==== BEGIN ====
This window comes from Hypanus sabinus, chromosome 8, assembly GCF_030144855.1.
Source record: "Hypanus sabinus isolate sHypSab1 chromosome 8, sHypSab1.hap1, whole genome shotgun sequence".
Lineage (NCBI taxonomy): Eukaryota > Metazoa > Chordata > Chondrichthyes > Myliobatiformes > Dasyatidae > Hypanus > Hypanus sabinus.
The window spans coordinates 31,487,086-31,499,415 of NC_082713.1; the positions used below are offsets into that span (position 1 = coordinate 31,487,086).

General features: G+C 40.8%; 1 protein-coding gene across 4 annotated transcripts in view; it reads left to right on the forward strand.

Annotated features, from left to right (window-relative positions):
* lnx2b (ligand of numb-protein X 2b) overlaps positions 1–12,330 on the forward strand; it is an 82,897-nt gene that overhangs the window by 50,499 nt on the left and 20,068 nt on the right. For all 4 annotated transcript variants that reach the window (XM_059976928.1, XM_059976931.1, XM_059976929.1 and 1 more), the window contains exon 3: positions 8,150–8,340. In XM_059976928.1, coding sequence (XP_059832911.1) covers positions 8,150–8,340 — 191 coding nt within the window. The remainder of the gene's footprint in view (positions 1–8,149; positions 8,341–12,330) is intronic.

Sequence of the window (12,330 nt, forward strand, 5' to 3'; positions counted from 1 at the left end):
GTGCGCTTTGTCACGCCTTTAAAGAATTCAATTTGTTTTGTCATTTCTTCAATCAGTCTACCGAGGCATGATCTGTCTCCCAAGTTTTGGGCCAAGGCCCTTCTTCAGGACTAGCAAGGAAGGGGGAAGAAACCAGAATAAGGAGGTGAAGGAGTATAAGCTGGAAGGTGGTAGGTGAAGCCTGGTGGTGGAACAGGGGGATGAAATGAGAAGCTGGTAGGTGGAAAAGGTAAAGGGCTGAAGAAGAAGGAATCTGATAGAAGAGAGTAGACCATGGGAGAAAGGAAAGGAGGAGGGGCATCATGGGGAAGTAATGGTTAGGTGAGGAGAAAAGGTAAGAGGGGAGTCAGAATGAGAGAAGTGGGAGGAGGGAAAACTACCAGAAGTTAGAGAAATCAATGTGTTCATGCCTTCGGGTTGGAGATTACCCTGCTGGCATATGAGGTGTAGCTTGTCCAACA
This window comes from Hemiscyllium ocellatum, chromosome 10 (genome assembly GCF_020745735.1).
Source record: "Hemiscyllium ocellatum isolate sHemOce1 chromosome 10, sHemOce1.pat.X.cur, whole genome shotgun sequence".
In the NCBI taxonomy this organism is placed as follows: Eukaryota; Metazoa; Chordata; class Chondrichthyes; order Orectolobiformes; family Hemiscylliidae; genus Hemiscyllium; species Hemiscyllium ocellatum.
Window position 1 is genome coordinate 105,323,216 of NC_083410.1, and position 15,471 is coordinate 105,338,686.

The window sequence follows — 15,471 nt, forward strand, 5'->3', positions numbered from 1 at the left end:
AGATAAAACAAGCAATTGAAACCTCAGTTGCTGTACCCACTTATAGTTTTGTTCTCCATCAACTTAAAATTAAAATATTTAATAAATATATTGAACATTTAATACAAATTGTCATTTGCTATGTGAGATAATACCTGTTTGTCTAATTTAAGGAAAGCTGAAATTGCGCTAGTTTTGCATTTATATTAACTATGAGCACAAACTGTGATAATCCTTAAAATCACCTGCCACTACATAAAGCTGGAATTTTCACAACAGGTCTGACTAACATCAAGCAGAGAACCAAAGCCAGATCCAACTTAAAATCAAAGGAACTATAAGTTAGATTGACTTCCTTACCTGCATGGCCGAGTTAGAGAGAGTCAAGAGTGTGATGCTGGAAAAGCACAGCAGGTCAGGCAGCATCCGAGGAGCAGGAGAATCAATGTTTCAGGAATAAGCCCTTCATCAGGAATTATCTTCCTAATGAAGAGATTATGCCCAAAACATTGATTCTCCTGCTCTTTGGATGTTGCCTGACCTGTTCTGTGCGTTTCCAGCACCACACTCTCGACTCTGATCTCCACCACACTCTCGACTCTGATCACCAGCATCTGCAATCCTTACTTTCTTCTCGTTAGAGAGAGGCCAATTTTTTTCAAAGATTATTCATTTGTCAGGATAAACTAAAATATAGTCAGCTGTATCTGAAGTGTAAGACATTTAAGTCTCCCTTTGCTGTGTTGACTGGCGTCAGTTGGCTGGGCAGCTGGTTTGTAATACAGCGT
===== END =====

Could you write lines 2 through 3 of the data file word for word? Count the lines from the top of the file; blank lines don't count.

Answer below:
Source record: "Hypanus sabinus isolate sHypSab1 chromosome 8, sHypSab1.hap1, whole genome shotgun sequence".
Lineage (NCBI taxonomy): Eukaryota > Metazoa > Chordata > Chondrichthyes > Myliobatiformes > Dasyatidae > Hypanus > Hypanus sabinus.